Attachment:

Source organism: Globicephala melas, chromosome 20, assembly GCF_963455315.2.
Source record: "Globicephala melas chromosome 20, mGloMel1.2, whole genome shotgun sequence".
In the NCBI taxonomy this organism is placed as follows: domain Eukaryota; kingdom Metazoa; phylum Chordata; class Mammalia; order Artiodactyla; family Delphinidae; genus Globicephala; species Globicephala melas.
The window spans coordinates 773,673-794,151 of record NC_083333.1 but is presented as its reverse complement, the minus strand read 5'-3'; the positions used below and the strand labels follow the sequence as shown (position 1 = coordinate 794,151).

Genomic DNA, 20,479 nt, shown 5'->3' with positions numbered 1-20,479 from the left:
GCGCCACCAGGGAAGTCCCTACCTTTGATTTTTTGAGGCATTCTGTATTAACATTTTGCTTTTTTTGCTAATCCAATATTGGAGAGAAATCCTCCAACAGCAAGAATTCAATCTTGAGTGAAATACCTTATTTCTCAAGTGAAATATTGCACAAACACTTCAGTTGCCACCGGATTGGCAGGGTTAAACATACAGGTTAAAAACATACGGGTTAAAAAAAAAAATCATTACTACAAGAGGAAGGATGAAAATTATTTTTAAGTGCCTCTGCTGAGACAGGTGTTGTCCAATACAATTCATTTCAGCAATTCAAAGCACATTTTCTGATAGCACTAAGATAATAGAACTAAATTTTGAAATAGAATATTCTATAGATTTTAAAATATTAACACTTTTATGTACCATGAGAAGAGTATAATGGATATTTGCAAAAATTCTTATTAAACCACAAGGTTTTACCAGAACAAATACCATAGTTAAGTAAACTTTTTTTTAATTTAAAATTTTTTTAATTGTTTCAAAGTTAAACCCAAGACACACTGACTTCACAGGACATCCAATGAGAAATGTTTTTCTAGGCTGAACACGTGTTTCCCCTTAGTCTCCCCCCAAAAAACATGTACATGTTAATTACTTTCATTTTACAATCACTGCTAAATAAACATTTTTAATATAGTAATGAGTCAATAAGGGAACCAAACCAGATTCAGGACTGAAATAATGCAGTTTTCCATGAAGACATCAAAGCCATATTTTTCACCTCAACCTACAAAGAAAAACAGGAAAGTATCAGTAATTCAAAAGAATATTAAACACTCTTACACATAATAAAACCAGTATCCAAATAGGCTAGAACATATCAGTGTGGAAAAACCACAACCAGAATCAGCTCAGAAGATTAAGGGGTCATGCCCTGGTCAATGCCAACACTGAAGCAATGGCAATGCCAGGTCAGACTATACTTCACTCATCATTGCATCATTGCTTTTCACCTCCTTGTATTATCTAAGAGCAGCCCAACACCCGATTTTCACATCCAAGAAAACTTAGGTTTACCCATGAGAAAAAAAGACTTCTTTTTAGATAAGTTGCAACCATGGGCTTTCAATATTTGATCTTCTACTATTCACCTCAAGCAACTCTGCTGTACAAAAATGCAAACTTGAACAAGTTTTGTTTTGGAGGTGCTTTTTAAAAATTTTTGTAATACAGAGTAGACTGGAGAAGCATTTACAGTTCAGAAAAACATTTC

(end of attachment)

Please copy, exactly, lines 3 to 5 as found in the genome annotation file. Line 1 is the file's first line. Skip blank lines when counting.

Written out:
In the NCBI taxonomy this organism is placed as follows: domain Eukaryota; kingdom Metazoa; phylum Chordata; class Mammalia; order Artiodactyla; family Delphinidae; genus Globicephala; species Globicephala melas.
The window spans coordinates 773,673-794,151 of record NC_083333.1 but is presented as its reverse complement, the minus strand read 5'-3'; the positions used below and the strand labels follow the sequence as shown (position 1 = coordinate 794,151).

Genomic DNA, 20,479 nt, shown 5'->3' with positions numbered 1-20,479 from the left: